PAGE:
The headlines keep coming. A child is shot. The accompanying stories focus on young lives broken or lost. Parents and friends grieve on camera or in newspaper articles about the victim. Cutaway TV images of police cars, hospitals and ambulances provide sanitized visuals.

What happens inside a children’s hospital trauma center operating room in these cases is, thankfully, something we never see. But the insightful new book Healing Children — A Surgeon’s Stories from the Frontiers of Pediatric Medicine by Kurt Newman, M.D., makes a compelling case for why it’s more than just a dramatic read. The book provides a wealth of valuable lessons that can help health care leaders, physicians and parents in their respective roles.

Newman, president and CEO of Children’s National Health System in Washington, D.C., recounts in the book his experience as the trauma surgeon on duty the day a 14-year-old girl who was jumping rope in a park was shot in the chest, an unintended victim. He takes the reader through his mindset and thought process from the second he was paged to the trauma center to the critical decisions he had to make as the ambulance sped to the hospital. He recounts his clinical decision-making and the highly invasive approach he took to open the young woman’s chest immediately so he could work to restart the girl’s heart, which he ultimately held in his hand to pump life back into it.

The story has a rewarding ending for both patient and doctor; yet, in many ways it’s quite different from the rest of the book, which often focuses on less dramatic but no less important subjects ranging from the value of mentoring to the need to expand mental health access for children and the need for parents to learn about pediatric care and hospitals before an emergency arises. Newman’s book provides a platform for dialog for everyone who has a stake in health care. The story of the young shooting victim is a perfect example.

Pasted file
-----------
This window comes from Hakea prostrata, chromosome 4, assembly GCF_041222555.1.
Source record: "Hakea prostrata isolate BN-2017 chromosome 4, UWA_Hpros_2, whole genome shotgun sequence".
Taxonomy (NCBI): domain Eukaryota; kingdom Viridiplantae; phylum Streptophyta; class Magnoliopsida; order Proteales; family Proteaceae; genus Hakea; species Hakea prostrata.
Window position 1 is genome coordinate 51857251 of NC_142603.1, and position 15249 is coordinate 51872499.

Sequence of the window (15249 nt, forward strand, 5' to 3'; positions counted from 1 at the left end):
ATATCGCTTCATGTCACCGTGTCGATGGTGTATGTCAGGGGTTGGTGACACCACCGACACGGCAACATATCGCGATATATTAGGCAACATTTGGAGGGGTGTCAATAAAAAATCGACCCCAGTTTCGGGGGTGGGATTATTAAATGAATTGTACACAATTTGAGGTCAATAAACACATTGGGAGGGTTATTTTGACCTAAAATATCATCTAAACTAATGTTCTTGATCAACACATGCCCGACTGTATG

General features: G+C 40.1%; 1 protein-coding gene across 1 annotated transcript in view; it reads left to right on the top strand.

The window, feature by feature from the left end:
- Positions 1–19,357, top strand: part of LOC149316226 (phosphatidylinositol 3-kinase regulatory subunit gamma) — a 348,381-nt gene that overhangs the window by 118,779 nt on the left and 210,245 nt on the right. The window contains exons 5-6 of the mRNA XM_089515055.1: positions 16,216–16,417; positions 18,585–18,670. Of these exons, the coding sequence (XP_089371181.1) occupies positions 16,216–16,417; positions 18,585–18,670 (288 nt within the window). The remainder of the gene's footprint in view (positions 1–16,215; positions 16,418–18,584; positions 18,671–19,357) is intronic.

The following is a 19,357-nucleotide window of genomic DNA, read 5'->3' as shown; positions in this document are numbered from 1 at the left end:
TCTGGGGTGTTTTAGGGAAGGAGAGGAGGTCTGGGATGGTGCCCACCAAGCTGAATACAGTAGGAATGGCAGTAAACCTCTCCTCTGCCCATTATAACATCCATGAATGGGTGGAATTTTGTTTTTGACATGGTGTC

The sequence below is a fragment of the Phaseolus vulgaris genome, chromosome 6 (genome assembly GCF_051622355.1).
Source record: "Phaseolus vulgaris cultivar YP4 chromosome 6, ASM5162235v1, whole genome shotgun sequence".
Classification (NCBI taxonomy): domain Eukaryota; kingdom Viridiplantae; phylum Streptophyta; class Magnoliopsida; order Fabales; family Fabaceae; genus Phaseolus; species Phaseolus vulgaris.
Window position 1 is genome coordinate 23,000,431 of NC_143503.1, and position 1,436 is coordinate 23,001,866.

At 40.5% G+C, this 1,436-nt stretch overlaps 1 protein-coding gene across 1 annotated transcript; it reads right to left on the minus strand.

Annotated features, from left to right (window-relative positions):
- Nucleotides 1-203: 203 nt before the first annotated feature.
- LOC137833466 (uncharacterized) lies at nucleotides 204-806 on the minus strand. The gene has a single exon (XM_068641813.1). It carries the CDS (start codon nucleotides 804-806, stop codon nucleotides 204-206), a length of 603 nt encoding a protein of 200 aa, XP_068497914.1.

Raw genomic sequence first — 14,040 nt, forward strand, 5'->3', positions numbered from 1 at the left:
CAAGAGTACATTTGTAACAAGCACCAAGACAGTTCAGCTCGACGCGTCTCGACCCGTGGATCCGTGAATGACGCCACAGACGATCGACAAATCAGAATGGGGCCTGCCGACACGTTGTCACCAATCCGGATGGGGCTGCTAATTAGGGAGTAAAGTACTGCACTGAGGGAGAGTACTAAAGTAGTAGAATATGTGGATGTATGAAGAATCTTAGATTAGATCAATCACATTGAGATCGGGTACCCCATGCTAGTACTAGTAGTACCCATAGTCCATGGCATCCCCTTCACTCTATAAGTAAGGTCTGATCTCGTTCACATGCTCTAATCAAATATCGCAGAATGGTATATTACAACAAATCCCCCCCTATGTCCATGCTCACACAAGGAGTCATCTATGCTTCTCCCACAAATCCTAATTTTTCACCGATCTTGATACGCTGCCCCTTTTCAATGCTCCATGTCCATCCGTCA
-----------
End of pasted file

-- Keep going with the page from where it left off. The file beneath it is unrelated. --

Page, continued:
“One of the things that hospitals have done well is to develop trauma systems and the ability to respond to crises and, in our case, to take care of children after they’ve been shot or stabbed or endured trauma. That is great, but one area where we should definitely spend more time is getting ahead of that and trying to identify causes,” Newman says.

To learn more about what hospitals are doing to prevent violence in their communities, visit the American Hospital Association’s Hospitals Against Violence web page.

Newman also discusses children’s mental health issues in the book. In our interview, he said he would like to see more time, energy and investment placed on the mental health needs of children. He is passionate about the need to identify and treat the mental health issues of children at the earliest onset.

“Twenty percent of children will have some type of mental or behavioral health issue during their childhoods. The time it takes from when an issue is first noticed to when they’re diagnosed, if treatment is available and given, is an average of eight years. If we focused resources [in this area], we could have a big impact on our children’s health,” Newman says.

Increased resources for children’s mental health issues would offer multiple societal, health and economic benefits, Newman explains.

“As an example, in the world of early intervention and early education around health, $1 spent has been estimated to save $9 down the line. That’s just a financial calculation. The thing you can’t measure is the optimum potential of a child, and that’s what we want to maximize,” he says.

Another area in which Newman would like to optimize his impact on the field involves sharing career and life experiences. He emphasizes the strong role hospital leaders can have on their physicians and other staff when they mentor or share stories about their most difficult decisions and tough calls.

“One of the things I’ve benefited from over the years has been leaders who allowed themselves to be vulnerable … not just to share their successes but their challenges and some of the difficulties they’ve faced,” Newman says. “That creates a bond and a credibility and authenticity to leadership. It’s so satisfying to have the opportunity to have young people be inspired by our leaders.”